How To Sell PR To The C-Suite

Public relations has come a long way in recent years, but PR budgets are still vulnerable during a downturn, company retrenchment, or change in business focus. That’s why most PR professionals, whether inside the corporation or at a partner agency, are in continuous selling mode. How do we support our clients in presenting PR as an investment rather than an expense, and one that is well worth making?

Here are some tips for “selling” the PR investment to a C-level decision-maker.

Promote outcomes rather than outputs.
The industry has been moving in this direction for some time, but it’s still easy to get caught up in tangibles, like events, article placements, or speaking opportunities secured. A more strategic way to go is with specific outcomes that are aligned with business objectives, like attracting business partners, changing opinion, or developing a reputation for specialized expertise.

Use data wisely.
Use data, yes, but keep it light at the top, with greater granularity available if needed. Always have far more information available than you think you will need; you want to be prepared to back up recommendations or assumptions with detailed evidence, but too much detail at the outset can make you seem lost in the weeds.

Offer insights as well as outcomes.
A C-level exec may not be fully cognizant of the scope and benefits of a strategic PR commitment. It should be as much about assessing perception, identifying vulnerabilities, and creating opportunities as it is about publicity output and results. The PR or Communications Director should be seen as a source of strategic insights for making more informed business decisions, not just the queen of publicity placements or press conferences.

Get around assumptions.
Even when constructing a B-school-style case for PR as a critical business function, it’s often necessary to make assumptions. But assumptions aren’t airtight. You can make them more defensible by offering “best case,” “expected case,” and “worst case” scenarios relative to demand generation or reputation health, for example.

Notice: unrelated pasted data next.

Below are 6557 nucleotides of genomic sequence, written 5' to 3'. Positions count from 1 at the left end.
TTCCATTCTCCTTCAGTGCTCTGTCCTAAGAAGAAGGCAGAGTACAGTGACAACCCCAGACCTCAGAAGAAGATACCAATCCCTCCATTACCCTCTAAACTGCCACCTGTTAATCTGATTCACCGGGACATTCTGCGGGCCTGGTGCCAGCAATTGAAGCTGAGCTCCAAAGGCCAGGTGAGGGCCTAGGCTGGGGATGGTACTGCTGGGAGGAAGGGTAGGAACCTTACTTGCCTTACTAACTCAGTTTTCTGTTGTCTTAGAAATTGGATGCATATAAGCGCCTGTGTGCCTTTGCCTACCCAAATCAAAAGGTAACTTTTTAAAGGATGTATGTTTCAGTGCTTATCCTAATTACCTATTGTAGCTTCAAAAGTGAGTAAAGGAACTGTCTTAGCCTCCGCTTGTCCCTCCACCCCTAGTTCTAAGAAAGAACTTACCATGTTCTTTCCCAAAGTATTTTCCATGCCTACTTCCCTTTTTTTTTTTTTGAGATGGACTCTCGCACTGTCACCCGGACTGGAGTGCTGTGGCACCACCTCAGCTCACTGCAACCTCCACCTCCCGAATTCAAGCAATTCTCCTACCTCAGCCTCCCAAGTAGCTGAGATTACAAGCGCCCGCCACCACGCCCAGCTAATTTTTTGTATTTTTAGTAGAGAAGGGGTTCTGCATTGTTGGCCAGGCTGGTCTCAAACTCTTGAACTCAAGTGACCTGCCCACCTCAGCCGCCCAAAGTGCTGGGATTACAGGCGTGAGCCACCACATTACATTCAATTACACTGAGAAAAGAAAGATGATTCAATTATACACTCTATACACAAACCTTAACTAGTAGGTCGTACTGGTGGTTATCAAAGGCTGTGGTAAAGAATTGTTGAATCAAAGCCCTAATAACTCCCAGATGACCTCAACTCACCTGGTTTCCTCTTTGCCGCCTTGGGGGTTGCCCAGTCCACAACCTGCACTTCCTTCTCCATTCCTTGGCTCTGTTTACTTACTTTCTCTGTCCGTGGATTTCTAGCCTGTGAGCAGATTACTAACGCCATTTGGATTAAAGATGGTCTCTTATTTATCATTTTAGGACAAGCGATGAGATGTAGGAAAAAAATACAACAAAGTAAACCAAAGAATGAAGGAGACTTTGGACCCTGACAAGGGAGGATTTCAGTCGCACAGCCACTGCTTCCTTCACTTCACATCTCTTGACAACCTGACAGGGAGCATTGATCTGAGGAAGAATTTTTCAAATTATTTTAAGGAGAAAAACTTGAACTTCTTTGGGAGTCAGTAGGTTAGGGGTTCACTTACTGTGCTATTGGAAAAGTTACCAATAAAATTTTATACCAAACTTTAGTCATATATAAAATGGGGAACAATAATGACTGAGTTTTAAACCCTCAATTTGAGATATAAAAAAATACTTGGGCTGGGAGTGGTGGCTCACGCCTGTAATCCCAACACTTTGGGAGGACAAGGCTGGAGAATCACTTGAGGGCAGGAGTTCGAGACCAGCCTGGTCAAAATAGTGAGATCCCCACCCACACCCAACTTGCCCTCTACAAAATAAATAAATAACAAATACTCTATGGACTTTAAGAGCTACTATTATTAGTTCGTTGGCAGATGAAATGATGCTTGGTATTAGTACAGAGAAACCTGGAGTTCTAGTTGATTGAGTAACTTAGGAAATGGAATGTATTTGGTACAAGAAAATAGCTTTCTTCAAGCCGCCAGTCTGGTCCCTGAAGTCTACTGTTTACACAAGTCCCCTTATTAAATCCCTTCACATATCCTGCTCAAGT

Focus on the pain points.
Yes, the classic pain-based selling strategy can be particularly effective here. A strategic PR program is a defensive as well as a proactive tool. So, it can be a legitimate investment for achieving an improved online reputation, quantifiable visibility for a new product launch; or a commitment to more effective recruitment practices.

Be accountable.
Senior executives are often more likely to approve a budget when accountability is clear. In an agency situation, they know the buck stops with me, unlike a group supervisor at a holding company who could be gone next month. Within the corporation, that translates into the PR or Communications Director staking their performance goals to the achievement of specific outcomes.

Amortize the investment.
This can be tricky when selling to a CMO, where tenures are notoriously short and there’s pressure to deliver dynamic results quickly, but public relations is best viewed as a long-term commitment that pays reputation and brand visibility dividends over time.

For more on this topic, see PRSA’s excellent library on selling PR’s value.

B2B PR Doesn’t Have To Be Boring

As a brand marketing PR veteran, I never thought that one of my finest moments would be leadership of a B2B engagement for a financial services client. McGraw-Hill Federal Credit Union markets directly to businesses for whom membership is an employee benefit. Yet, corporate decision-makers are consumers, too. And the success we’ve had raising awareness for the credit union has shown that even B2B programs can benefit from a little creative PR flair.

Here are some tips we’ve gleaned from our experience with this and other B2B clients that can enliven and enrich any business-focused PR effort.

Don’t ignore seasonal news hooks. Business media like to take advantage of the calendar, too. Earlier this year we surveyed consumers to determine how much “love” they felt for their financial institutions, then packaged it creatively to appeal to multiple media segments, just prior to….you guessed it, Valentine’s Day. CNBC and other business/financial outlets responded particularly well to the pitch.

Give your bylines some juice. Although the subject matter may appeal strictly to trades, why not jazz up your writing with some pop culture references, clever allusions and alliteration, or colorful quotes? With so much content competing for our attention, business writing should never be dry. If all else fails, substitute generic words for more descriptive ones. Money market returns aren’t just small, they’re “scrawny.” Bank charges are, high, yes, but what about “rapacious”?